This certainly hits the ground running, with Driver (that's the only name he ever gets - Johnson) getting out of prison, and heading straight for a telemarketing company, where he guns down one of the employees. Driver was left for dead after getting double-crossed following a bank robbery, with another gang ambushing him, killing his brother and taking the proceeds. After doing his time, Driver is now out, and is tracking down, one by one, the members of the rival gang. Tracking him is a cop with a drug habit (Thornton) and his partner (Gugino), as well as an assassin (Cohen), whose day job is as an industrial tycoon, but who finds this so boring, he moonlights as a killer for hire. He has been hired by the mysterious man behind the gang, who wants to make sure that Driver is taken out before being able to complete his self-appointed mission of revenge.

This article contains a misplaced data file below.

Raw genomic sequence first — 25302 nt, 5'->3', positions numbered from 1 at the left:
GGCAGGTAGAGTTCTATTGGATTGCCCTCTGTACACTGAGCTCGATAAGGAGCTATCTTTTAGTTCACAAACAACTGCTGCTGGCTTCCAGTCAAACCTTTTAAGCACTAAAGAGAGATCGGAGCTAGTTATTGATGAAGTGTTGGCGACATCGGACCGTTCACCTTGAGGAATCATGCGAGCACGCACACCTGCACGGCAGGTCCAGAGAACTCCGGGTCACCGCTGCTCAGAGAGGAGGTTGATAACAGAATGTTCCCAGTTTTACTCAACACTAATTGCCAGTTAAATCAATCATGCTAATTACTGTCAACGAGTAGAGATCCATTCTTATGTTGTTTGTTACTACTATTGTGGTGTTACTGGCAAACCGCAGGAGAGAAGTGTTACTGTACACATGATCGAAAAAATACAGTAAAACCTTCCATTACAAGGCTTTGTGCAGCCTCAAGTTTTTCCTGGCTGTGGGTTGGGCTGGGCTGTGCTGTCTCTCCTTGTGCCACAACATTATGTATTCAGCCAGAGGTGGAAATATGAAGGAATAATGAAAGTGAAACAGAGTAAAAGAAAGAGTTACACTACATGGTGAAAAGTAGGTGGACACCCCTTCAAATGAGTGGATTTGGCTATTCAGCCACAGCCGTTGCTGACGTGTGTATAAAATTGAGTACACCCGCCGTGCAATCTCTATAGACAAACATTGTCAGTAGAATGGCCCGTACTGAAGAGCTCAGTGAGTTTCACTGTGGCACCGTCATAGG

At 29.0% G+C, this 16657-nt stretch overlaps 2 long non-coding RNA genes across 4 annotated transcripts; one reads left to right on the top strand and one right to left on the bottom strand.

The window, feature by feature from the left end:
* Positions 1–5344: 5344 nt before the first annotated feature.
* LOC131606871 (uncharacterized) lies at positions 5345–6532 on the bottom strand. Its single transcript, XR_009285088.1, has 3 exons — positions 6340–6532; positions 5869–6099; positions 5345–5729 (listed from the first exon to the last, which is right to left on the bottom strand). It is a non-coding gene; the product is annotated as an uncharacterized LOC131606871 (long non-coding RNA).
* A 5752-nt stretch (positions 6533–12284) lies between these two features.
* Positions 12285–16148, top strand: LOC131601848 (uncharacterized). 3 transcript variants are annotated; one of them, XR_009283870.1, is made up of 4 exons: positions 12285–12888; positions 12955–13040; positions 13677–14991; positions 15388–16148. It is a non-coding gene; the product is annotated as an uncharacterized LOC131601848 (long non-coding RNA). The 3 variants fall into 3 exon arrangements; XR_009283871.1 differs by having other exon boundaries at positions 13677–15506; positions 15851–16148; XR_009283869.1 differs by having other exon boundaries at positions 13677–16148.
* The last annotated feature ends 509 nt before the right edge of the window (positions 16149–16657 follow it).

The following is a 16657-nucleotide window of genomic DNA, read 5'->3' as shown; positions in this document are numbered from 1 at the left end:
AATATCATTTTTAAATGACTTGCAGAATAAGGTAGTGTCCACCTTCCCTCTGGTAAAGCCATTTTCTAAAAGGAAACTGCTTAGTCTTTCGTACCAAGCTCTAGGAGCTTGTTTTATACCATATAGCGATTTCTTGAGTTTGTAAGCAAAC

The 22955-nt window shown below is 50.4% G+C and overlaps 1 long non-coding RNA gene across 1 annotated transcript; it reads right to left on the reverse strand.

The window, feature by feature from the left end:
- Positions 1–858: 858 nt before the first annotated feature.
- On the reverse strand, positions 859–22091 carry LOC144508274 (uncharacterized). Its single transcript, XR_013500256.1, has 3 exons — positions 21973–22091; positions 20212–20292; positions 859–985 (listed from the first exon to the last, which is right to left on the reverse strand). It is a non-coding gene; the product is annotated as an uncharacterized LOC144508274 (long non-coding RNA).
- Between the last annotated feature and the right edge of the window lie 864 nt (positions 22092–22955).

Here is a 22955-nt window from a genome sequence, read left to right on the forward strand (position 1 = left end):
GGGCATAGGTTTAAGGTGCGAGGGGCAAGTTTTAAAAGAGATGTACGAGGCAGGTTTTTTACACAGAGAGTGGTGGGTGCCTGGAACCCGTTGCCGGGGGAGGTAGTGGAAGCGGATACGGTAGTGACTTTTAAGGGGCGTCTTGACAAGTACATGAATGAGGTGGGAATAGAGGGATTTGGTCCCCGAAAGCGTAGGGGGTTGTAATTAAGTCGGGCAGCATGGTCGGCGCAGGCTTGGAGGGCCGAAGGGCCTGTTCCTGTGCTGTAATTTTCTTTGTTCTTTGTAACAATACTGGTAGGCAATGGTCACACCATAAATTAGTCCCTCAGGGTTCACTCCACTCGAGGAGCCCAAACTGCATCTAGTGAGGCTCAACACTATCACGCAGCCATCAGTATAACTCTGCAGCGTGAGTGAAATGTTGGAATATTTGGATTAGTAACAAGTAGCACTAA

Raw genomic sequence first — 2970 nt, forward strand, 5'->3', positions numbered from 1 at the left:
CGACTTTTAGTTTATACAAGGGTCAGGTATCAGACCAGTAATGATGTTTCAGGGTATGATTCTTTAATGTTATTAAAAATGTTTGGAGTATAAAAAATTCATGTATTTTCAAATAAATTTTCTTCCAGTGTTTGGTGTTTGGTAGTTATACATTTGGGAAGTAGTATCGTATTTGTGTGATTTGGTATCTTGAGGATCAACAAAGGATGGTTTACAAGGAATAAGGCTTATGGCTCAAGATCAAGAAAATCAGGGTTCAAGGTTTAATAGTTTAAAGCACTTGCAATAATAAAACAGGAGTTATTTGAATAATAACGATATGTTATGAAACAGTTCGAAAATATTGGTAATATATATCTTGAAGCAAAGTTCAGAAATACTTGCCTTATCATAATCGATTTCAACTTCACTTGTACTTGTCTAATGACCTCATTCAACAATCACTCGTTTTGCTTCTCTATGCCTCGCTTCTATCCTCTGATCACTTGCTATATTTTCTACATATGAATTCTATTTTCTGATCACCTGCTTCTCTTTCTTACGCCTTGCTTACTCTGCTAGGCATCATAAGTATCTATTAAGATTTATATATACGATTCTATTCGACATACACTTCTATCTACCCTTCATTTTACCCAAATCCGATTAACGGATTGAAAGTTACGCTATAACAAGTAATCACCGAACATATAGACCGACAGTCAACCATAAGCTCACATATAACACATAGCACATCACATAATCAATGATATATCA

Unfortunately, the longer this goes on, the more things fall apart. For instance, we're supposed to believe that no-one recognizes the mogul, even as he has running gun-battles with Driver. It's a bit like expecting Bill Gates to remain anonymous while carrying out mob hits, and the way the bad guys seem astonished by Driver's return and action also stretched credulity. You should certainly be able to work out exactly where this going, long before anyone on screen does. Meanwhile, the attempts to provide Driver with expanded depth of character founder, largely because of Johnson's lack of dramatic talent. He's perfectly fine in terms of physical presence, filling the screen when in motion: however, check out his reaction when his other half explains what happened to the kid with which she was pregnant when he went to jail. I've seen ringposts display more emotion. Whoever was the second-unit director handling the action deserves credit for their efforts; everyone else involved, not so much.